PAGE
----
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Yuan Trading to Curb Dependence on $
World Economy

Yuan Trading to Curb Dependence on $

Qatar will become the Middle East’s first hub for clearing transactions in the Chinese yuan, in a step that could over the long run help Persian Gulf oil exporting countries reduce their dependence on the US dollar.

Industrial and Commercial Bank of China’s Doha branch has been appointed as the clearing bank for yuan deals in Qatar, Reuters quoted China’s central bank as saying.

“The signing of the MoU and the appointment of the renminbi clearing bank will increase the strong ties between China and Qatar and position Qatar as the regional center for renminbi clearing and settlement,” the Qatari central bank said.

Seeking to promote global use of the yuan, China has in the past two years appointed clearing banks for Taiwan, Singapore, London, Frankfurt, Paris, Luxembourg and Seoul. Hong Kong and Macau had clearing banks earlier; Sydney is expected to join the list under a deal to be signed later this month.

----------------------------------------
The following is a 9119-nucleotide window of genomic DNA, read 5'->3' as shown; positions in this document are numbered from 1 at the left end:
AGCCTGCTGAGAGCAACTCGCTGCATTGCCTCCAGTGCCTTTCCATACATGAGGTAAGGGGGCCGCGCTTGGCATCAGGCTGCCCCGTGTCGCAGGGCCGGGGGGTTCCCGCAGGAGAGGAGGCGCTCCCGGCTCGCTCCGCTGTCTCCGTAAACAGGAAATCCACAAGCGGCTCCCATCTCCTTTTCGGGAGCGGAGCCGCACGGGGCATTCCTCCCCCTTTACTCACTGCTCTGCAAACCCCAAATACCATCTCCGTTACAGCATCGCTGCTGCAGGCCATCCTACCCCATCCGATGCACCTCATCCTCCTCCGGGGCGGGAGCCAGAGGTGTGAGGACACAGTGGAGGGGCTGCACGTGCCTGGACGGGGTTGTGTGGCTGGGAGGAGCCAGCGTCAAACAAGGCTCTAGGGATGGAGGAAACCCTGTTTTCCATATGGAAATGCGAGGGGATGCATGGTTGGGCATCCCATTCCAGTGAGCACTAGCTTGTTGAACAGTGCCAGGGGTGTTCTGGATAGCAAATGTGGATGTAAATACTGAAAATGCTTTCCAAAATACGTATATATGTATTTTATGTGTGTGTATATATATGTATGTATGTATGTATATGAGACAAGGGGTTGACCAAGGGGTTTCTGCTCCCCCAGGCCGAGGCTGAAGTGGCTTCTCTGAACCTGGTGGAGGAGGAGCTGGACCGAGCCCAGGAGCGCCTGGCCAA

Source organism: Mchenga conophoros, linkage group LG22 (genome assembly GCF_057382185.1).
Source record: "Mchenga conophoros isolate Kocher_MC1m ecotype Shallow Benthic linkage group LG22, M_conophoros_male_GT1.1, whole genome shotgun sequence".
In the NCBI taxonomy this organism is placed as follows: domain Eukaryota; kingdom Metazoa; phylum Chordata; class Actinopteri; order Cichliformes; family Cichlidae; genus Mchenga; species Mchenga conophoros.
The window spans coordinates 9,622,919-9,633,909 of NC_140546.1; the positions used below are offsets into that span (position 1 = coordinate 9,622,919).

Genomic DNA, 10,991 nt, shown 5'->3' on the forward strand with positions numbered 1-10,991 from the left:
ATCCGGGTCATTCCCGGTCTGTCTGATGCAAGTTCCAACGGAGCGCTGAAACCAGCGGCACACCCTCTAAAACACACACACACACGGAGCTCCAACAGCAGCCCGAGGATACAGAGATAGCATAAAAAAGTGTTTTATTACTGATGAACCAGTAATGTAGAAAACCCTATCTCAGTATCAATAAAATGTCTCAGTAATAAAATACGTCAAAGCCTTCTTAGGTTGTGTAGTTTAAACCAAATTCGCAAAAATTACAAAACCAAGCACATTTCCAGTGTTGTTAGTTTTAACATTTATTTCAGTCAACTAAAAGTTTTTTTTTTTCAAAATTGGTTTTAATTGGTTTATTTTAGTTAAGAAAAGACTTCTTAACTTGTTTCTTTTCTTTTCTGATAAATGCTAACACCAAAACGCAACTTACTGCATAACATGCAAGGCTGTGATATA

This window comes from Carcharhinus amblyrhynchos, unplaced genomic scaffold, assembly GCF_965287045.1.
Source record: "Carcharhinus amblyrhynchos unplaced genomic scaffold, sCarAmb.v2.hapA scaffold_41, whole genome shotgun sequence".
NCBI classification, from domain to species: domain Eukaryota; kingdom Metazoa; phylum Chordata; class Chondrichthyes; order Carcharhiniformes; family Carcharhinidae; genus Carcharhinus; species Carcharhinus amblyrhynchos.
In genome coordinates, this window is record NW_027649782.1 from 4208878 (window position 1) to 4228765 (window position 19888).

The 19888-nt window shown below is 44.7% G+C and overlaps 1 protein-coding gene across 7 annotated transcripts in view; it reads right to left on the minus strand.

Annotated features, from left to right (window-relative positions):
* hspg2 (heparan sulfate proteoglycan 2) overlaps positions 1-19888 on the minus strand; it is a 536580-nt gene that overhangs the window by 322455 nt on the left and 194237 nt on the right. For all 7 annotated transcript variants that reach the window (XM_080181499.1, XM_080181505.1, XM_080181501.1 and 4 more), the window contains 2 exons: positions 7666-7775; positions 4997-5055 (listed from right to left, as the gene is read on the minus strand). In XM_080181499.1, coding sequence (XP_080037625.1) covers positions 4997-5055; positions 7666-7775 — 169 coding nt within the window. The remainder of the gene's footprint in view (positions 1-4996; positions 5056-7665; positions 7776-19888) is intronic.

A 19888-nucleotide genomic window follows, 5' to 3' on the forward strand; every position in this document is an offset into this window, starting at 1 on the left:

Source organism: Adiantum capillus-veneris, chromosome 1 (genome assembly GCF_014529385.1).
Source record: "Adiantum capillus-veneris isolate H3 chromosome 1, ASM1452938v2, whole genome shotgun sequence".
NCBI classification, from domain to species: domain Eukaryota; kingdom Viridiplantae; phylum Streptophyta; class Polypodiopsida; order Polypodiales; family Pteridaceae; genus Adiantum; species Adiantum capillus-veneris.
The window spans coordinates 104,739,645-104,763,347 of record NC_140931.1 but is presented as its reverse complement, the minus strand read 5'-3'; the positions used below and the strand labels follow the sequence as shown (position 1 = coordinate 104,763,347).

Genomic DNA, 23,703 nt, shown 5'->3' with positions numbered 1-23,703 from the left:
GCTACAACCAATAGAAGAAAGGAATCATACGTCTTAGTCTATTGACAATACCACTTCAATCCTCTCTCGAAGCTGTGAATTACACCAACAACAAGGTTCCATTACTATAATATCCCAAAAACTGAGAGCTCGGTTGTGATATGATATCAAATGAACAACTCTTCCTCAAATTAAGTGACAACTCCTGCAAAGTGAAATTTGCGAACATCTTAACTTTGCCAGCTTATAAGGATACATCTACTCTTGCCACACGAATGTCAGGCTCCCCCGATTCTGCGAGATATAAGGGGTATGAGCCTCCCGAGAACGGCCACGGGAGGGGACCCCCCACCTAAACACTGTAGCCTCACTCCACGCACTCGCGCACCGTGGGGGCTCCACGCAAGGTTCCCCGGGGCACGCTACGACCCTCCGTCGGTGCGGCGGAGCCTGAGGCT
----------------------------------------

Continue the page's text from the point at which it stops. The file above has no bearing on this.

A clearing bank can handle all parts of a transaction from when a commitment is made until it is settled; having such a bank can reduce costs and time taken for trading, boosting activity in a financial center.

At present, the Persian Gulf’s oil and gas exporters rely heavily on the US dollar; most of their currencies are pegged to the dollar, and most of their huge foreign currency reserves are denominated in dollars.

This is largely because their energy exports to China are mainly denominated in dollars, the currency of choice in oil and gas trade. The yuan is still believed to be years away from becoming a fully convertible currency, limiting its attraction for use in central bank reserves.

  Yuan Settlement

Although the yuan is now used to settle over 24 percent of China’s total trade, up from 3 percent in 2010, according to estimates by HSBC, bankers believe the share for Chinese trade with the Persian Gulf is much lower, at about half that level.

However, Qatar’s deal with China suggests it is looking ahead to a time when that will change. As the Persian Gulf’s trade and investment ties with China boom, the yuan is becoming increasingly important to the region.

“It’s a clear signal that there is demand from Qatar and some of the surrounding Middle Eastern countries,” said Candy Ho, global head of yuan business development at HSBC.

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